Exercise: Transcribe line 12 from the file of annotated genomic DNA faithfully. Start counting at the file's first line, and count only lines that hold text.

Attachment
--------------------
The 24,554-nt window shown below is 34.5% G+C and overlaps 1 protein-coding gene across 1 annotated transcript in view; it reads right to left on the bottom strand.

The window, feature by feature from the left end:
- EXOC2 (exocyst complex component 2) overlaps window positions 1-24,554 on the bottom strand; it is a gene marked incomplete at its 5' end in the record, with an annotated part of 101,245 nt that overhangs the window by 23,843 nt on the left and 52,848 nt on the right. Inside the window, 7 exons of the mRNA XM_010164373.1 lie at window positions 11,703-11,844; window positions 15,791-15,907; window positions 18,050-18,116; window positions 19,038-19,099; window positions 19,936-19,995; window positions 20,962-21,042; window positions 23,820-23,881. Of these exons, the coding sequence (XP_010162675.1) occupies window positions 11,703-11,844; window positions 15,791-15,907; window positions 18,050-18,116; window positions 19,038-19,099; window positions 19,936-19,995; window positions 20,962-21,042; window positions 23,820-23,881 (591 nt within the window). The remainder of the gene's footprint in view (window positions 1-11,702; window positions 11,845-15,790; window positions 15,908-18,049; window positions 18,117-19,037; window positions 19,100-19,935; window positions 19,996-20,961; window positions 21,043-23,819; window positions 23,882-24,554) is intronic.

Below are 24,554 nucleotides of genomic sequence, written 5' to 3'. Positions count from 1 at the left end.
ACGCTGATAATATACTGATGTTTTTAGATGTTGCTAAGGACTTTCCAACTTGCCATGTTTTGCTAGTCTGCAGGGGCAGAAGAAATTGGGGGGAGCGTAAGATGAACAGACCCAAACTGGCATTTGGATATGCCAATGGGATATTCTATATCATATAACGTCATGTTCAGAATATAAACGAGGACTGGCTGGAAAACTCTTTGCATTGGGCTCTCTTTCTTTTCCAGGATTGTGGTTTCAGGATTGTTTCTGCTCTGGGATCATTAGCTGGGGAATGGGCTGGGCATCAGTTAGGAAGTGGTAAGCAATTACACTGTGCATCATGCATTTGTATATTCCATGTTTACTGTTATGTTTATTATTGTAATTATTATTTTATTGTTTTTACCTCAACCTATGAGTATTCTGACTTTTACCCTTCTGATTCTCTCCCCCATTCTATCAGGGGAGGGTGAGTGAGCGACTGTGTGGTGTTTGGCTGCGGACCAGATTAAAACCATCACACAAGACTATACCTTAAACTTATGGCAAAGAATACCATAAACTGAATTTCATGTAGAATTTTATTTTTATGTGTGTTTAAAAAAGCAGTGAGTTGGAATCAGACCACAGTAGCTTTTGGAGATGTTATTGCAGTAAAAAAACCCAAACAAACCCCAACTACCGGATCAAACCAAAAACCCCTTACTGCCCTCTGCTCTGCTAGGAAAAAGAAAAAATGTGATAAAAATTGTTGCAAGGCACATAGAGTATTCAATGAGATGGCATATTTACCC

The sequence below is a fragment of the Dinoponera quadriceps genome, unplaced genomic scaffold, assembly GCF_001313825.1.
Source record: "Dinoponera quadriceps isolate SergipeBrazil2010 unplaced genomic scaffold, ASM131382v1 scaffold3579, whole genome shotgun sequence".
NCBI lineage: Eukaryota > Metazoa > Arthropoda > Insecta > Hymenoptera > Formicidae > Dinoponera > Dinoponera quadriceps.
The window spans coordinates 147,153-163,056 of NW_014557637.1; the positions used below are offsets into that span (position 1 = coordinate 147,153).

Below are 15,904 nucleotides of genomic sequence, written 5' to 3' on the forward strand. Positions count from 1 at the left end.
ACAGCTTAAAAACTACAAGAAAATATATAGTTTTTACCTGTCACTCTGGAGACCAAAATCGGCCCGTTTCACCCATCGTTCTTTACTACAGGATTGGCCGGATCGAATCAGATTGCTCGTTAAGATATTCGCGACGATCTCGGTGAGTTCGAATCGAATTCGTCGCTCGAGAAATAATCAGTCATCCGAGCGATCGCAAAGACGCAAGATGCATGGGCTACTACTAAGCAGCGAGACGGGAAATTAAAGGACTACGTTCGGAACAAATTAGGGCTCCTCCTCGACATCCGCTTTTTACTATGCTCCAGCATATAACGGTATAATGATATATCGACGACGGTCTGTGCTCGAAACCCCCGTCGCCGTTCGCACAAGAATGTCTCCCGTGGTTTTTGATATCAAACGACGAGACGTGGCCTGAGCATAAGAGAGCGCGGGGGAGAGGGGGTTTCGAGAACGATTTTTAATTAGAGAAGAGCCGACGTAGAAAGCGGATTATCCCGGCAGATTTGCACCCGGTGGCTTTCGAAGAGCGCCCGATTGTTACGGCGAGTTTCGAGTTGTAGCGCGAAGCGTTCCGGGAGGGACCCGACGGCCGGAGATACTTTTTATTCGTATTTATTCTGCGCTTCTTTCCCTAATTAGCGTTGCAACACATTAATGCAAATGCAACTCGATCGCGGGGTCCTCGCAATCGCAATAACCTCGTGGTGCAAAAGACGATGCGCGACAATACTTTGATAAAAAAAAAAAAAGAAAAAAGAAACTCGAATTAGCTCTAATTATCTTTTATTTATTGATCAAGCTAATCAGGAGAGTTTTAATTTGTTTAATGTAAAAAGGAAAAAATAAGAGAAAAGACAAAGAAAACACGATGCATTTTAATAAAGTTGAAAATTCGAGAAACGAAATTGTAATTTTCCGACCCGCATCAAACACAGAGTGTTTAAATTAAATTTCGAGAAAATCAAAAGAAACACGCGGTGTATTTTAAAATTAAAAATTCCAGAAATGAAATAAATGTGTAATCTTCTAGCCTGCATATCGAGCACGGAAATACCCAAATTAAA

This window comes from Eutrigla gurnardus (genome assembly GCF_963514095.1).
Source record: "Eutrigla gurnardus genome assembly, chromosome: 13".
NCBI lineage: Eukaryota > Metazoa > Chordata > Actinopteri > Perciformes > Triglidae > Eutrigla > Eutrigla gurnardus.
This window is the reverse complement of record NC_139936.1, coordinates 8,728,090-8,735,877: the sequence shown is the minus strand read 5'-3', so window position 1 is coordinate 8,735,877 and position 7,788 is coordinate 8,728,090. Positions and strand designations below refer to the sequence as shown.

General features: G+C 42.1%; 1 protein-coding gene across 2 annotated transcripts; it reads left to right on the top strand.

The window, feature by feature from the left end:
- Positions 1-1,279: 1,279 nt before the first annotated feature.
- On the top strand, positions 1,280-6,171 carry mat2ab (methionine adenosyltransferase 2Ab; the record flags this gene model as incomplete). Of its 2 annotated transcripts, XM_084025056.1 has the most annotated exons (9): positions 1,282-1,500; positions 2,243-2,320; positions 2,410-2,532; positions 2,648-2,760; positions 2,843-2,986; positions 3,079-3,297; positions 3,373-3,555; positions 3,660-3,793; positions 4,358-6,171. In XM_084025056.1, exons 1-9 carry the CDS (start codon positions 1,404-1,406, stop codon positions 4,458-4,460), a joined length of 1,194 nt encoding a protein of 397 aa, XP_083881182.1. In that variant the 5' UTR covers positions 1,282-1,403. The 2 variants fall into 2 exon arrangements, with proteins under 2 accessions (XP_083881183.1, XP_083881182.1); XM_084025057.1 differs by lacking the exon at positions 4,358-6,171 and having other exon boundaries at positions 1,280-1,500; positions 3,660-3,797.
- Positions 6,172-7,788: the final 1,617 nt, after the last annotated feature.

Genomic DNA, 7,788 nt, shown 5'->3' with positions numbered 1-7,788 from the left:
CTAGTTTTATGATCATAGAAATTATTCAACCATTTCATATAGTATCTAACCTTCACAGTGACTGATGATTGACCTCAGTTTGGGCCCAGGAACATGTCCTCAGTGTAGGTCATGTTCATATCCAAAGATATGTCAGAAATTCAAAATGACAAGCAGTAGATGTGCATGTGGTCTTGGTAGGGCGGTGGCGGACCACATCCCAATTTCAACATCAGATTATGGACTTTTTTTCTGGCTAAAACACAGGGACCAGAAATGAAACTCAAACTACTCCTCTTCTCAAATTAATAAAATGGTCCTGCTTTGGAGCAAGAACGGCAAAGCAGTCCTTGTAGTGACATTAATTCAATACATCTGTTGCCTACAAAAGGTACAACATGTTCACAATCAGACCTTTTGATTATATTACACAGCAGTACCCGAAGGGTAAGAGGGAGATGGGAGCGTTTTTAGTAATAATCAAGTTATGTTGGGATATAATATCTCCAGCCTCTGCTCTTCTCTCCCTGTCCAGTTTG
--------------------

This window comes from Eutrigla gurnardus (genome assembly GCF_963514095.1).